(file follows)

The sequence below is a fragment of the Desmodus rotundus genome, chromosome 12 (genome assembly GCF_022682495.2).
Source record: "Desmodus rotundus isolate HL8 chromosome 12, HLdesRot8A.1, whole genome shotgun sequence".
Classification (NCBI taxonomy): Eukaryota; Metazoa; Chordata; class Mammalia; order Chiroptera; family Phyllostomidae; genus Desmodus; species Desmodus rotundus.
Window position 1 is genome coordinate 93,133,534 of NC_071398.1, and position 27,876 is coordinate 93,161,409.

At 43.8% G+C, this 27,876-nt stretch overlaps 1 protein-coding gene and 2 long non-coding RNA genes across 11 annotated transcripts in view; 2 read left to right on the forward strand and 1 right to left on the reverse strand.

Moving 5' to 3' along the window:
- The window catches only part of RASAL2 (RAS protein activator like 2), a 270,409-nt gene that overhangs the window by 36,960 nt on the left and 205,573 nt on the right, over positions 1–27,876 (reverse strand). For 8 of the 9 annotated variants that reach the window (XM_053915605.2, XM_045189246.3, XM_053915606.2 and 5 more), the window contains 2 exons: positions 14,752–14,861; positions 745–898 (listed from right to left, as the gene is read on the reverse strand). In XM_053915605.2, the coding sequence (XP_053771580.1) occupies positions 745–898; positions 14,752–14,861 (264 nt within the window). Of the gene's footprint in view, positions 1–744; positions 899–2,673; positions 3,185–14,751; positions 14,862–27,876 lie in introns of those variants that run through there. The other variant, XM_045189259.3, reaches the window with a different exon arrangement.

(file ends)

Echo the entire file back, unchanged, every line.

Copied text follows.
The sequence below is a fragment of the Desmodus rotundus genome, chromosome 12 (genome assembly GCF_022682495.2).
Source record: "Desmodus rotundus isolate HL8 chromosome 12, HLdesRot8A.1, whole genome shotgun sequence".
Classification (NCBI taxonomy): Eukaryota; Metazoa; Chordata; class Mammalia; order Chiroptera; family Phyllostomidae; genus Desmodus; species Desmodus rotundus.
Window position 1 is genome coordinate 93,133,534 of NC_071398.1, and position 27,876 is coordinate 93,161,409.

At 43.8% G+C, this 27,876-nt stretch overlaps 1 protein-coding gene and 2 long non-coding RNA genes across 11 annotated transcripts in view; 2 read left to right on the forward strand and 1 right to left on the reverse strand.

Moving 5' to 3' along the window:
- The window catches only part of RASAL2 (RAS protein activator like 2), a 270,409-nt gene that overhangs the window by 36,960 nt on the left and 205,573 nt on the right, over positions 1–27,876 (reverse strand). For 8 of the 9 annotated variants that reach the window (XM_053915605.2, XM_045189246.3, XM_053915606.2 and 5 more), the window contains 2 exons: positions 14,752–14,861; positions 745–898 (listed from right to left, as the gene is read on the reverse strand). In XM_053915605.2, the coding sequence (XP_053771580.1) occupies positions 745–898; positions 14,752–14,861 (264 nt within the window). Of the gene's footprint in view, positions 1–744; positions 899–2,673; positions 3,185–14,751; positions 14,862–27,876 lie in introns of those variants that run through there. The other variant, XM_045189259.3, reaches the window with a different exon arrangement.